A four-year-old girl died after being "fed" sedatives by her mother so she could spend time with her boyfriend without being disturbed, a court has heard.
Poppy Widdison died in June 2013 after suffering cardiac arrest at her mother’s then partner's home in Grimsby, Hull Crown Court was told.
Her mother, 37-year-old Michala Pyke, and her former partner John Rytting, 40, have both pleaded guilty to one count of child cruelty, but have denied two other counts. Pyke also admitted a further count of child cruelty through emotional abuse
Poppy was found to have ingested a cocktail of drugs for a period of up to six months before her death, with tests finding evidence of sedatives, heroin, methadone and ketamine.
Police discovered more than 1,000 tablets of controlled drugs in blister packs around Rytting's "squalid" flat, the Mail Online reports.
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Prosecutor David Gordon said text messages sent between the pair described Poppy being given a "blue Smartie" and going to sleep.
Mr Gordon argued that "blue Smartie" was used in reference to the sedative diazepam in the form of a blue tablet.
One text message sent from Pyke to Rytting read: "Get them blue Smarties ready, the ones she likes."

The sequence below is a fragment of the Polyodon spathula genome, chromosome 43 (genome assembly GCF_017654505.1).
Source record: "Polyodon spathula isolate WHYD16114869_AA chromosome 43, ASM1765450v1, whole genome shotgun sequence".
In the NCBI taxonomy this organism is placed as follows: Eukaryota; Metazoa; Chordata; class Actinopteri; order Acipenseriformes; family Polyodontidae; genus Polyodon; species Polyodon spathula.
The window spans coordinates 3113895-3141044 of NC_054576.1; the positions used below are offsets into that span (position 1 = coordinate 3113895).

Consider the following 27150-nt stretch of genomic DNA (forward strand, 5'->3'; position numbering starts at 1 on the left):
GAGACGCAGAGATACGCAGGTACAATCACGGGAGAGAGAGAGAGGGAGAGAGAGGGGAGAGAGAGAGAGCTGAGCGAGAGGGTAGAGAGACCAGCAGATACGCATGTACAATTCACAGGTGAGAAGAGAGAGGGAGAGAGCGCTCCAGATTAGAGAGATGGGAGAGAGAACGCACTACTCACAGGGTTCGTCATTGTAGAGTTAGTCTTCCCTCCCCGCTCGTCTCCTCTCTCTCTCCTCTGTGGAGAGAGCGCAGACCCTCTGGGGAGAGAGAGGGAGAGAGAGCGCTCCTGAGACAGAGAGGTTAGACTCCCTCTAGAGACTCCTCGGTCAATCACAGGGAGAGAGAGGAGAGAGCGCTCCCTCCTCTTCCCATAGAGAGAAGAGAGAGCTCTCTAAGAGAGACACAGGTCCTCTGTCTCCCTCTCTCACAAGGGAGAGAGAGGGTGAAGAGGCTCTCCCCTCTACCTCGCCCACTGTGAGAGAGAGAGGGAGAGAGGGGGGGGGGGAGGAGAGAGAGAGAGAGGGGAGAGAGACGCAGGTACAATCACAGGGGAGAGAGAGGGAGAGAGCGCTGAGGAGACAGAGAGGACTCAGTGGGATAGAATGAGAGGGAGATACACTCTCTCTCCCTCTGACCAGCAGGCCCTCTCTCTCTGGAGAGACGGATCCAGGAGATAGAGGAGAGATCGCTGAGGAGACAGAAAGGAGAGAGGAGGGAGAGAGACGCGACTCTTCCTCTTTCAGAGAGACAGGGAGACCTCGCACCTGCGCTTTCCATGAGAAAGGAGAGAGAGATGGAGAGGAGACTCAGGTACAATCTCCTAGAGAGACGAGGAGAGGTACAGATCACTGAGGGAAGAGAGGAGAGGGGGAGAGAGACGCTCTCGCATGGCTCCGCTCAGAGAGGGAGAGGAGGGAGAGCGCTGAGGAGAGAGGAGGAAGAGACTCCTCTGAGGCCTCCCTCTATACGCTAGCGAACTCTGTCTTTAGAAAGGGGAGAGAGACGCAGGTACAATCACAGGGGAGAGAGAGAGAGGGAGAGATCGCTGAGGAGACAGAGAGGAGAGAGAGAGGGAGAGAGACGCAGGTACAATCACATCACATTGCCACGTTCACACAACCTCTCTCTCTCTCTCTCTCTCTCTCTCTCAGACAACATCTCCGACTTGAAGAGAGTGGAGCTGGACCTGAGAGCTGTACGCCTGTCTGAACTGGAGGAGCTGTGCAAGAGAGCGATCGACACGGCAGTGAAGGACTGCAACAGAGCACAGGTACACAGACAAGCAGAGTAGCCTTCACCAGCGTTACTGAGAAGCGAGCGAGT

“In text messages in the last week of Poppy Widdison’s life, Mr Rytting and Miss Pyke are referring to getting some diazepam tablets ready to give to Poppy in order to, we say, to sedate her," Mr Gordon told the court.
“We say Pyke and Rytting, the defendants, are just wanting to get on with their love life, wanting to enjoy each other’s company and it may be this young girl was something of an encumbrance.”
"It’s apparent from the text messages that Miss Pyke viewed Poppy as an inconvenience, who she felt was in the way with regard to her relationship with Mr Rytting."
Mr Gordon argued the text messages signalled Pyke's attitude towards her daughter: “She regarded her child, her own daughter, as something of a nuisance and interfering with Miss Pyke’s enjoyment of her relationship with Mr Rytting.”
The exact cause of Poppy's death is not known, but Mr Gordon said experts determined she was subject to a long period of ill-treatment and neglect, the BBC reports.
Pyke and Rytting have pleaded guilty to child cruelty by letting Poppy live in a home where prescribed and controlled drugs were available and within reach.
Pyke also admitted child cruelty through emotional abuse.
Both Pyke and Rytting deny one count of child cruelty by encouraging Poppy to ingest controlled drugs and one count of child cruelty by assault causing bruising.
Pyke denies two charges of possessing methadone with intent to supply and supplying the drug.
Rytting denies possessing cannabis with intent to supply but admitted one count of importing drugs and two counts of supplying controlled drugs.
The trial continues.
Additional reporting by Press AssociationReuse content